SOCIAL CONTACT: For persons suffering from dementia, contact with old friends and family members would be part of their ‘prescription’ for wellbeing. [On May 11, 2012, Judge Stuart read to two new Plenary Guardians from the guidelines for guardians and emphasized that the duty of a guardian includes helping the Ward of the Court to achieve, “…maximum self-reliance and independence….within limits of safety….”
For Mary Sykes, isolation, minimal to zero self-reliance, total and enforced DEPENDENCE on the Guardian, including forced isolation such as not being allowed to use the phone to make or even receive calls except for special occasions, about twice a year , is considered by her Plenary Guardian and her two GALS as what is ‘best’ for Mary’s wellbeing. Of course as we all know, it is only best for the ease of looting Mary’s hard-earned financial assets, the entire purpose of the Guardianship in the first place. The ‘lawyers’ who practice this type of ‘law’ refer to it as, “churning the estate”. It is their business plan to transfer an elder’s money to their own pockets.
WISE USE OF FINANCIAL ASSETS: For most dementia suffers, careful husbanding of the financial assets is carefully prescribed by the Court. I have seen it discussed in detail while sitting through other probate cases.
For Mary Sykes, the lawyers (that keep Mary in the situation she clearly has stated she does not want be in) have openly complained that they haven’t been paid. Clearly, the sale of Mary’s house is to pay the people (I use that term loosely) that are responsible for Mary losing her Constitutional rights as opposed to being sold for Mary’s future care.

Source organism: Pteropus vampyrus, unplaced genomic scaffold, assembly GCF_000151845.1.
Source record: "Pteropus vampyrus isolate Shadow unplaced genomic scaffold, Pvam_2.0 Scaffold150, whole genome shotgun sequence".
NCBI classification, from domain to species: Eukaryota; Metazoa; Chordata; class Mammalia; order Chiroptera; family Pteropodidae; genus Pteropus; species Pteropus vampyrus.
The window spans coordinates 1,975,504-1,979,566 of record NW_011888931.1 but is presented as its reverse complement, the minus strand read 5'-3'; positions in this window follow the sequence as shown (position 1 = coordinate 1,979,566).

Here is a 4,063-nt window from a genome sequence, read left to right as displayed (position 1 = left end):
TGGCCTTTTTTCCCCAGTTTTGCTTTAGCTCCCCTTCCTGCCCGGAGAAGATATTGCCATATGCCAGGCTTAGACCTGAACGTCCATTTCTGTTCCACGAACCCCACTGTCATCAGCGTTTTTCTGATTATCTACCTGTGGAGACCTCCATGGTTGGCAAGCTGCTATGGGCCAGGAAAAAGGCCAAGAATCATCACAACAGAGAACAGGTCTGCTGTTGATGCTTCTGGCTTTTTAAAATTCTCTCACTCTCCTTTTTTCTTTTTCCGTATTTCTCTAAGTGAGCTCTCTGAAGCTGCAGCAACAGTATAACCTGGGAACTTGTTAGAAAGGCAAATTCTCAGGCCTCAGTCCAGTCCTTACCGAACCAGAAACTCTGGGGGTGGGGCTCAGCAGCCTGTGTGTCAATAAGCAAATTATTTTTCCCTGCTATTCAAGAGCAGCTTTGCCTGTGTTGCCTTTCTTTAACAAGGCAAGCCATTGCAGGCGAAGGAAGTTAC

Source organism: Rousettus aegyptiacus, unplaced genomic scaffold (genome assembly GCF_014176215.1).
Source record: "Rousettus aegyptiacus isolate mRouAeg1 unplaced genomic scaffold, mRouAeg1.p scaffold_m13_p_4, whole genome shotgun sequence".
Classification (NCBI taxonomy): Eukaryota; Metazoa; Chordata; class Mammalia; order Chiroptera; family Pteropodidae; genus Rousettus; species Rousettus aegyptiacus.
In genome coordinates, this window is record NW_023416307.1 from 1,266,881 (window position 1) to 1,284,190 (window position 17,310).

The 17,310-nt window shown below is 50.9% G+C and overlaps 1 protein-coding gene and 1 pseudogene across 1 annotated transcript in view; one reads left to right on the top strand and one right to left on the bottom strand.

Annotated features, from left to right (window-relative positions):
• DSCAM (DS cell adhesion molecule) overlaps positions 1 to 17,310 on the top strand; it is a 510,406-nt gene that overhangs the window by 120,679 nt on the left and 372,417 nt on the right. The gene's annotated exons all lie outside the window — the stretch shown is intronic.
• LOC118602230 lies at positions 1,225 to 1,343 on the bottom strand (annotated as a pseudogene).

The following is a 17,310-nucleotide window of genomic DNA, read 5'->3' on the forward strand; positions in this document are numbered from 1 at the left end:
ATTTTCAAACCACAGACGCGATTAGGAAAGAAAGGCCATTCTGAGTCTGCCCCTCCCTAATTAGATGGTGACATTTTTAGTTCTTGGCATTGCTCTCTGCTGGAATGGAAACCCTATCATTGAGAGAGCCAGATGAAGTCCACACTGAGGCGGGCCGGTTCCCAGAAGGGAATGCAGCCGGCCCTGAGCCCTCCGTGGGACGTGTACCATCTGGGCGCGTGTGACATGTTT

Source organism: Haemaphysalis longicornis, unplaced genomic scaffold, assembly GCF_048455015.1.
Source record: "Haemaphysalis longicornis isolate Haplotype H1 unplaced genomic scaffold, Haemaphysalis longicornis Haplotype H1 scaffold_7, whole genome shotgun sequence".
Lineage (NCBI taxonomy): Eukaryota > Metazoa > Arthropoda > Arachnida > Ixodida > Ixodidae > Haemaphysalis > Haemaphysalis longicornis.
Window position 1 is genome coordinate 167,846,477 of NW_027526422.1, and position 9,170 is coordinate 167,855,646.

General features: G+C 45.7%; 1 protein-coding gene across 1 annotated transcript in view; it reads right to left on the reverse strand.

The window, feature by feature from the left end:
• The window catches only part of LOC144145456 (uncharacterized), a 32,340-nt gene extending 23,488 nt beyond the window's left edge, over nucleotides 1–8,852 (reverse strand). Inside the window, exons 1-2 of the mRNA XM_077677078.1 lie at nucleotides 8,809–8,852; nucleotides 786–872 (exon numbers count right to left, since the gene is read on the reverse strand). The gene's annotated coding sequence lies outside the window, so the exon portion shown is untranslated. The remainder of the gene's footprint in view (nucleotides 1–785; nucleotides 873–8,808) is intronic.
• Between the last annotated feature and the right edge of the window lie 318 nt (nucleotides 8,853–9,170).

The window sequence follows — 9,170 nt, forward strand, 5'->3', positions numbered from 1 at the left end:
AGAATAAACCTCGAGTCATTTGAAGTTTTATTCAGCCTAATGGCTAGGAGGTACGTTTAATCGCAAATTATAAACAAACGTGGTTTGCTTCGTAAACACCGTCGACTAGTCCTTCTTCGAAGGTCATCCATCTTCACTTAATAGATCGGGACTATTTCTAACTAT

In fact it can be argued that if Mary actually did suffer from Plenary Guardianship levels of dementia, she would have been treated far better. And since the FFMS know Mary does not have significant dementia, it is overlooked because it is a false accusation. However, the result of knowing that truth has been to inadvertently allow the alleged criminals (sorry Ken, “miscreants” is just too much of a euphemism) to carry on to approach their self-centered financial goals. And since we take it for granted that this case is only about Carolyn and her lawyers protecting their own financial windfall and to counter Carolyn being cut out of half of Mary’s Will/trust, if not all of it, as of June through September 2009, the tendency has been to get caught up in the ‘crisis du jur’ and not concentrate on the basics, the merits of the case. There is no finger pointing here; this is just how these things work out sometimes in any endeavor.
Until an incident like the driver’s license issue acts as a reminder, the broader picture gets lost in the current events; …the forest for the trees. After all, Tim, initially a year and a half ago, suggested that going back to the beginning was a solution. An April or May, 2009 drivers test would certainly qualify as going back to basics.
As far as dealing with dementia of an elder family member goes, I have no background in that. My paternal grandparents died early, my maternal grandparents and great grandparents were in fine mental shape up to their passing. So, please modify or add to the above examples of standard treatment and actions concerning a Ward of the Court versus the “special” actions surrounding Mary.
I suspect there are many relevant issues similar to the driver’s license issue that could be added to it. I assume that putting them into play at the same time is better than doing it piecemeal.